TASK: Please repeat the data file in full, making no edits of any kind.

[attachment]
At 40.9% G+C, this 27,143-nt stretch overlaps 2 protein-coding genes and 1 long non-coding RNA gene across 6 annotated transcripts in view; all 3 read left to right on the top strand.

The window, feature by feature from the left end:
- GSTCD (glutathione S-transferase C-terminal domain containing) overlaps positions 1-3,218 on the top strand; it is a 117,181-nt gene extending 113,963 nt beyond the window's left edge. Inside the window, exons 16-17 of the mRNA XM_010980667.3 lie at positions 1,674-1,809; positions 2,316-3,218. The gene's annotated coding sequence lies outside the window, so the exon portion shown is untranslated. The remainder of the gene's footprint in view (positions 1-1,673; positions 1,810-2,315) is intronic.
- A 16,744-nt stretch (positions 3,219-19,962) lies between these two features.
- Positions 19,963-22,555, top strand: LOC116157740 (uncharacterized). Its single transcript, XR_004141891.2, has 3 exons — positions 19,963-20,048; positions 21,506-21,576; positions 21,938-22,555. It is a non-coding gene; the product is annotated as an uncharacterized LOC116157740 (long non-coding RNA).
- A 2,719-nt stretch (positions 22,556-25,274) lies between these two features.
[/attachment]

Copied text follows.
At 40.9% G+C, this 27,143-nt stretch overlaps 2 protein-coding genes and 1 long non-coding RNA gene across 6 annotated transcripts in view; all 3 read left to right on the top strand.

The window, feature by feature from the left end:
- GSTCD (glutathione S-transferase C-terminal domain containing) overlaps positions 1-3,218 on the top strand; it is a 117,181-nt gene extending 113,963 nt beyond the window's left edge. Inside the window, exons 16-17 of the mRNA XM_010980667.3 lie at positions 1,674-1,809; positions 2,316-3,218. The gene's annotated coding sequence lies outside the window, so the exon portion shown is untranslated. The remainder of the gene's footprint in view (positions 1-1,673; positions 1,810-2,315) is intronic.
- A 16,744-nt stretch (positions 3,219-19,962) lies between these two features.
- Positions 19,963-22,555, top strand: LOC116157740 (uncharacterized). Its single transcript, XR_004141891.2, has 3 exons — positions 19,963-20,048; positions 21,506-21,576; positions 21,938-22,555. It is a non-coding gene; the product is annotated as an uncharacterized LOC116157740 (long non-coding RNA).
- A 2,719-nt stretch (positions 22,556-25,274) lies between these two features.